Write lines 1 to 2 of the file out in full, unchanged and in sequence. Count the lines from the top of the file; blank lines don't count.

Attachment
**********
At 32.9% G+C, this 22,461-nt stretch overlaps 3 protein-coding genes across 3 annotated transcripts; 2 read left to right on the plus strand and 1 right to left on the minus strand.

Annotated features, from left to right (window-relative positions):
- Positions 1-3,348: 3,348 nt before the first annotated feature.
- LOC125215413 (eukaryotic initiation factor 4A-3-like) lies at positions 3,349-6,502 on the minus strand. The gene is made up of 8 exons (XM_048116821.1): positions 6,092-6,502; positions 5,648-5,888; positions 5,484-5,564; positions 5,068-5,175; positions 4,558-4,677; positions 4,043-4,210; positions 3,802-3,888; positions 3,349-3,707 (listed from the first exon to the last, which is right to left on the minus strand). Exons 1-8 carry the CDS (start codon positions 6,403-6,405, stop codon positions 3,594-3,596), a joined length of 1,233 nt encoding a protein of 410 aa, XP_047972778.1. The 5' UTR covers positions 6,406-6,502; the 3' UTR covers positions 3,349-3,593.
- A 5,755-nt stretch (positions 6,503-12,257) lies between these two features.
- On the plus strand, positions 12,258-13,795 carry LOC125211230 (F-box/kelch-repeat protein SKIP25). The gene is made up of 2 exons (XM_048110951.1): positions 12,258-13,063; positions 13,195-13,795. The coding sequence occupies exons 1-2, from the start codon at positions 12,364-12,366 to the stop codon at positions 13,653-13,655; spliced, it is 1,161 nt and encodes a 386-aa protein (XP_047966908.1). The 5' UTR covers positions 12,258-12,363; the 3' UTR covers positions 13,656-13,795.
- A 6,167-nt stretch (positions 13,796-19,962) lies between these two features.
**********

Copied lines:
At 32.9% G+C, this 22,461-nt stretch overlaps 3 protein-coding genes across 3 annotated transcripts; 2 read left to right on the plus strand and 1 right to left on the minus strand.

Annotated features, from left to right (window-relative positions):